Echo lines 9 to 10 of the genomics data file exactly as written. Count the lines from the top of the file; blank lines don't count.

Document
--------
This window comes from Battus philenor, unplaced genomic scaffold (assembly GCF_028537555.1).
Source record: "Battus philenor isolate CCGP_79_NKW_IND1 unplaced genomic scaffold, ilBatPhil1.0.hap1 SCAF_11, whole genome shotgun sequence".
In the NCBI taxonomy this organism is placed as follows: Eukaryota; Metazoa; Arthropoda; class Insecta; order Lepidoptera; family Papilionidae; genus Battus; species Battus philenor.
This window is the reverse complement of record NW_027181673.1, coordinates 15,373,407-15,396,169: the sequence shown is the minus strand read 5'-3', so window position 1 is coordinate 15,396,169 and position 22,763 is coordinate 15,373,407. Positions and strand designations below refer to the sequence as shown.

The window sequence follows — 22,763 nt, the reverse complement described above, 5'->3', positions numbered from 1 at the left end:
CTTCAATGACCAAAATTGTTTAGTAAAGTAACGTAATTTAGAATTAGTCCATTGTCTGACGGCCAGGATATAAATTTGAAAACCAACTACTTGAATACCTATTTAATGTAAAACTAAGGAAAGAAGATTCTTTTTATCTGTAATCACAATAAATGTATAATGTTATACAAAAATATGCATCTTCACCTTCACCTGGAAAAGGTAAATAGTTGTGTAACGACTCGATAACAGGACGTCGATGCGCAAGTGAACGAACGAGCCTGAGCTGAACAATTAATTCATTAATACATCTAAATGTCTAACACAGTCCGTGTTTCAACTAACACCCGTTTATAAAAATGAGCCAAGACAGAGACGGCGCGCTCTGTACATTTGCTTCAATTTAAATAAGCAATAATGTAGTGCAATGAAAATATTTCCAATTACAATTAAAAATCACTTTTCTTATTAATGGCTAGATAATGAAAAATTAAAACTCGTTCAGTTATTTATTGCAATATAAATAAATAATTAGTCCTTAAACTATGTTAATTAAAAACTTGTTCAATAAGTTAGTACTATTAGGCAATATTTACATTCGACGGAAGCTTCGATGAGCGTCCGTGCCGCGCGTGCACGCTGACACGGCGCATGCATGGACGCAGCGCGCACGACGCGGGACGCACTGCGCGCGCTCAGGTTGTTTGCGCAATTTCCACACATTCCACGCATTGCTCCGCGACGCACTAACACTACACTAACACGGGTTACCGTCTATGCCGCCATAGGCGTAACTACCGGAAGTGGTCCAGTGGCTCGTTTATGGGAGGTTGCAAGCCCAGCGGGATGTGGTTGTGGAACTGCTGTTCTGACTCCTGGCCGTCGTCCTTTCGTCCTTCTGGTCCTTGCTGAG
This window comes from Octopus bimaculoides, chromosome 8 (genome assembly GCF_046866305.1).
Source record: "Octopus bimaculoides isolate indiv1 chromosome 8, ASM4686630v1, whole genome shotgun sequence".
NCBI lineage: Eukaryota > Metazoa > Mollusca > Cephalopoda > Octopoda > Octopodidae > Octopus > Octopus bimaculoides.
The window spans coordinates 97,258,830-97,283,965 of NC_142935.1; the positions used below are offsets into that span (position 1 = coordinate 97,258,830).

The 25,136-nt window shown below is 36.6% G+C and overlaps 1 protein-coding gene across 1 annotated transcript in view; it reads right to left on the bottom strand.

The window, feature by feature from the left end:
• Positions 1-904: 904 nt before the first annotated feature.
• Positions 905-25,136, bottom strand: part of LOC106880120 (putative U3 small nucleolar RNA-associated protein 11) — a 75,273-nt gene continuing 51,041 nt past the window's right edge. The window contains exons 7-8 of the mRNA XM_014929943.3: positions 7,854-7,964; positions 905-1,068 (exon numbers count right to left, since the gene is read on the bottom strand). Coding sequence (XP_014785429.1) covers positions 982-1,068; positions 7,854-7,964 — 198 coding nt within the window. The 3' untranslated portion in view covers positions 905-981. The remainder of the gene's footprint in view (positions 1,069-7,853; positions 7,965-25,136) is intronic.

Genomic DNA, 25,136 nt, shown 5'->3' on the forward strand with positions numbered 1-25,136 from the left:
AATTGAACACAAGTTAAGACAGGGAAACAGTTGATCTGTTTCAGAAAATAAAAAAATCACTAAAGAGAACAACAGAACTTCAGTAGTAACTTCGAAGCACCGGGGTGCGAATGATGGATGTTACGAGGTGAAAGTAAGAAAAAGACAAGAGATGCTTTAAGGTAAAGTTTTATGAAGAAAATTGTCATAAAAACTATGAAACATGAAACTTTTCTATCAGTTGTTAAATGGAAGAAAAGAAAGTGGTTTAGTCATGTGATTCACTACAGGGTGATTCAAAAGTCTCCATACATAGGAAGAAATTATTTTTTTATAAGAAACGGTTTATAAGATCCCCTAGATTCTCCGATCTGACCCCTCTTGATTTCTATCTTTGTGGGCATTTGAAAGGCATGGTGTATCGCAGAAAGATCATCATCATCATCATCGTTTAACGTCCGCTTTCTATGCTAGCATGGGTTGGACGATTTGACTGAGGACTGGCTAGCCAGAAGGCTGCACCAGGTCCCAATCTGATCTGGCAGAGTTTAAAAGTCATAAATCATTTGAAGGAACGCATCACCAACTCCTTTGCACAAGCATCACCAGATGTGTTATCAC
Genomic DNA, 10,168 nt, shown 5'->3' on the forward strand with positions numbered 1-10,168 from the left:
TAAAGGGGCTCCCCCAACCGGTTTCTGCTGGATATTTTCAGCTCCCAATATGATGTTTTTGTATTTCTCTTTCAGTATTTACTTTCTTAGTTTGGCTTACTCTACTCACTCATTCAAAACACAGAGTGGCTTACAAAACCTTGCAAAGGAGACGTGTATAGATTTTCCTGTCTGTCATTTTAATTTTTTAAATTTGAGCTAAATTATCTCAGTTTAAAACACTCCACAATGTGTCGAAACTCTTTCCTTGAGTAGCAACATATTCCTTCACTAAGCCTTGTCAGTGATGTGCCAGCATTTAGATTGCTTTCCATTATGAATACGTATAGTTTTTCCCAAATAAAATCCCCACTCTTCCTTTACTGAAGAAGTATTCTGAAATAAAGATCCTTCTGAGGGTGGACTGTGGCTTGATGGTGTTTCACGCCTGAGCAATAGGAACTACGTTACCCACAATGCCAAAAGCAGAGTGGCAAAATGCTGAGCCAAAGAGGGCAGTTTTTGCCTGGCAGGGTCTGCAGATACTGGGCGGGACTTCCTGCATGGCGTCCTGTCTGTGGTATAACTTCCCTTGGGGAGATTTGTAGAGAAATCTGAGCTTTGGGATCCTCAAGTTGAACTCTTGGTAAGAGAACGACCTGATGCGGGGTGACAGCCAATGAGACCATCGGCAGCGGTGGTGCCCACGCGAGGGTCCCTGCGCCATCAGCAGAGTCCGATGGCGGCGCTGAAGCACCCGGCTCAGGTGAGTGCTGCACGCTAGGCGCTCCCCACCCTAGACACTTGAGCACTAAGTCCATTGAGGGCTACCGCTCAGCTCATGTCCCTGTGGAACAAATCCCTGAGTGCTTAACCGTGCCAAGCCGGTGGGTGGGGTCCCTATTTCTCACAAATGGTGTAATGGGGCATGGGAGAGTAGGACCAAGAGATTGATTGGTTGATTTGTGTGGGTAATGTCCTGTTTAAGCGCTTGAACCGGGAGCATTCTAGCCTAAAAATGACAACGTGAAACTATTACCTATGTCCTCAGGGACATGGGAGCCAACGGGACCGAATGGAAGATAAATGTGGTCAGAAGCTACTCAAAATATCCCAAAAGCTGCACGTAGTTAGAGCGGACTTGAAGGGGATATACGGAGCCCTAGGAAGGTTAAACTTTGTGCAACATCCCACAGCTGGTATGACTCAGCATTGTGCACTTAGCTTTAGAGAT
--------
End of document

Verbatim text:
NCBI lineage: Eukaryota > Metazoa > Mollusca > Cephalopoda > Octopoda > Octopodidae > Octopus > Octopus bimaculoides.
The window spans coordinates 97,258,830-97,283,965 of NC_142935.1; the positions used below are offsets into that span (position 1 = coordinate 97,258,830).